San Antonio’s population is 63 percent Hispanic, so the issue hits close to home. The San Antonio police chief has ordered officers not to inquire about immigration status, Castro said.
The mayor said he’d be staying out of national politics in 2016, but will be running for reelection in San Antonio in 2015.
"The America of 2014 is better reflected in the Democratic Party than in the Republican Party, but there is always room for more," he said about Latinos in politics. Castro’s twin brother, Joaquin Castro, is a Democratic congressman.
During a televised debate Tuesday with Republican state Sen. Dan Patrick, Castro took Patrick to task over his comments about "illegal invasion from Mexico" and immigrants bringing "third-world diseases" into the country.
President Obama used his power to grant clemency for the 10th time to correct a drug dealer’s prison sentence, which was 3 ½ years too long because of a typo.
Caesar Cantu, of Katy, Texas, will now serve out a sentence of 11 ½ years instead of 15 years due to Obama’s actions, the Associated Press reports.
U.S. District Judge Jackson Kiser refused to grant Cantu’s request to reduce his time because he didn’t file it within the one-year statute of limitations. Cantu’s lawyer didn’t object to the sentence in 2006, when it was handed down.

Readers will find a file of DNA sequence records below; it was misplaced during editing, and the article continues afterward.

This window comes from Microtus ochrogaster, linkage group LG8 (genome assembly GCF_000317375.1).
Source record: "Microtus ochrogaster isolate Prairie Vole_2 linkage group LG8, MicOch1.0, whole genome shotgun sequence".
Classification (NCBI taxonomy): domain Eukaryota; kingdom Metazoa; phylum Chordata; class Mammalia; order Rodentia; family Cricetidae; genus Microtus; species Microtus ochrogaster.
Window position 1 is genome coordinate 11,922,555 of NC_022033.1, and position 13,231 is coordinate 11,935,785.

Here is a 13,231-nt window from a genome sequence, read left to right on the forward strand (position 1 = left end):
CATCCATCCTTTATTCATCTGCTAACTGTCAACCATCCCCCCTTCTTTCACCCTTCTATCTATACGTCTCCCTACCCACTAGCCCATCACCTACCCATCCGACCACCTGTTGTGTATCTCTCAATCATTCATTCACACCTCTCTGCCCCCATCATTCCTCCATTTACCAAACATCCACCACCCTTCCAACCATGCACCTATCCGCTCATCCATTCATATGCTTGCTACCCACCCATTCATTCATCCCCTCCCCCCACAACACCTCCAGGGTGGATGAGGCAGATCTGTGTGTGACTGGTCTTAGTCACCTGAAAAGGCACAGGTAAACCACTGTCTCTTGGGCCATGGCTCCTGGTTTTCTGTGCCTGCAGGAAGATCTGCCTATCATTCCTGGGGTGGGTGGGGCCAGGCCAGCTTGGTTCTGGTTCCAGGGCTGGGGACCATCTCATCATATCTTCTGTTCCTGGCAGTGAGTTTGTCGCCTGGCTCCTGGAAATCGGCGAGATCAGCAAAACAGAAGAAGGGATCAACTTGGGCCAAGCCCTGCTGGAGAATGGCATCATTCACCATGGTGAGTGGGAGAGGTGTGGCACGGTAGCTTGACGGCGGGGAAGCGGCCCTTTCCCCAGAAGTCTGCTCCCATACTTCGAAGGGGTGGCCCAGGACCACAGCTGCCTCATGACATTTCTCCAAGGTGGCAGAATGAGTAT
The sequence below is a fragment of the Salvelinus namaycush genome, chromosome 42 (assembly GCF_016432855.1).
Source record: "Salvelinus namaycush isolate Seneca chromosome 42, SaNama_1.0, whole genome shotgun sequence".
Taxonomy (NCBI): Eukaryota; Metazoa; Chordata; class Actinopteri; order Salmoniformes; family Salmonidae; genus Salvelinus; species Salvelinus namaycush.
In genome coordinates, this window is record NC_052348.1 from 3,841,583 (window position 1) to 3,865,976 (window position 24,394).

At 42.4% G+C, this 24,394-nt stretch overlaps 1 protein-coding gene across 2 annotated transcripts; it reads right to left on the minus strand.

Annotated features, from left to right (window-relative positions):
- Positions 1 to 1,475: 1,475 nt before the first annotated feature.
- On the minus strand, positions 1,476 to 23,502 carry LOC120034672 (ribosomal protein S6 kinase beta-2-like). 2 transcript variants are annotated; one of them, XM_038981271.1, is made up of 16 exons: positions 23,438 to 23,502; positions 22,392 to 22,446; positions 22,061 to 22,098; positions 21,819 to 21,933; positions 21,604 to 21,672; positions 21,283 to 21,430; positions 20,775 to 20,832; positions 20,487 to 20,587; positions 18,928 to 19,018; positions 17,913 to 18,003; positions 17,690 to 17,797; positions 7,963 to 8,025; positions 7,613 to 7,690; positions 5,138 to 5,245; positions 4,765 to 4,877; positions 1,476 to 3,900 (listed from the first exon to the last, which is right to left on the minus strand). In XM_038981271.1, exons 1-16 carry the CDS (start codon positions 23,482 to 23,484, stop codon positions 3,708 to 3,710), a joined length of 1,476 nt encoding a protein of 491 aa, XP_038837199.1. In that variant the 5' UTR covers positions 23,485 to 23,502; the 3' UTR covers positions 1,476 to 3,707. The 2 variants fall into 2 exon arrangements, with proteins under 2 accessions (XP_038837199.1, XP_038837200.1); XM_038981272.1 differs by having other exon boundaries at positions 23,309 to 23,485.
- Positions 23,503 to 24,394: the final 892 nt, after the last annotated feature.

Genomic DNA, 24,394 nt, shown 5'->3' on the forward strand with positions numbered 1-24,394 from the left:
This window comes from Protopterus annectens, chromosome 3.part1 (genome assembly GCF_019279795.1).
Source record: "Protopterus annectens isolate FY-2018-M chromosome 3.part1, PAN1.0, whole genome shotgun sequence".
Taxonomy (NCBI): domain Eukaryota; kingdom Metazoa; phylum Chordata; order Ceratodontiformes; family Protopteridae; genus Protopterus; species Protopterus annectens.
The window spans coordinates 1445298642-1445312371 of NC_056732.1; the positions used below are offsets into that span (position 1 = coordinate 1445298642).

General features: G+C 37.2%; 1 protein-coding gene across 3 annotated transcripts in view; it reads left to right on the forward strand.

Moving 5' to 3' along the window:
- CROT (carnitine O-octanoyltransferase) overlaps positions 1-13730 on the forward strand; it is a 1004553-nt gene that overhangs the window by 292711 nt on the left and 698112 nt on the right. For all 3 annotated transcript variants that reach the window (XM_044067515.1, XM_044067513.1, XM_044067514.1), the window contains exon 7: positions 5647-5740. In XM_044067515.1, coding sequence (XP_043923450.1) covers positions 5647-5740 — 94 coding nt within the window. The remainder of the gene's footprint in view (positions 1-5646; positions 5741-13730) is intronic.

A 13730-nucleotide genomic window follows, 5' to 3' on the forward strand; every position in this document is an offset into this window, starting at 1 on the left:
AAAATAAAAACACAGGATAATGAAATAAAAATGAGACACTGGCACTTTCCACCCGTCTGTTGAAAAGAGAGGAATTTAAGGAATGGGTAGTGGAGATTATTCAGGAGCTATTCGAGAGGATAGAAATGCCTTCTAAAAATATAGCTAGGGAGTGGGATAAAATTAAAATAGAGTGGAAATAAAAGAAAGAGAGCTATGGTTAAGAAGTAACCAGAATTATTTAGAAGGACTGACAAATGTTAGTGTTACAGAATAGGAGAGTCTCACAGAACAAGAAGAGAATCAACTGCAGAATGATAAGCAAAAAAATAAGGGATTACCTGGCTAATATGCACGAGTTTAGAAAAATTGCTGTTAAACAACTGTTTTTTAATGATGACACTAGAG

Cantu, who had no previous criminal record, pleaded guilty to trafficking marijuana and money laundering for moving 3,000 to 10,000 kilograms of marijuana. He didn’t know about the error until six years after the fact when his family sent him a copy of the presentencing report. Weber poorly represented him, he said in his motion from Louisiana’s Oakdale prison.
"Given the circumstances of this case and the manifest injustice of keeping a person in federal prison for an extra three and a half years because of a typographical mistake, the president wanted to act as quickly as possible," said Obama press secretary Jay Carney. "This is a matter of basic fairness and it reflects the important role of clemency as a fail-safe in our judicial system."
The “typographical error” came at the “base offense level” of Cantu’s presentencing report, which calculate a sentence based on federal guidelines, taking into account the crime’s severity and the defendant’s record. The report inaccurately noted which part of the grid Cantu’s sentence should fall under, leading to the prolonged time.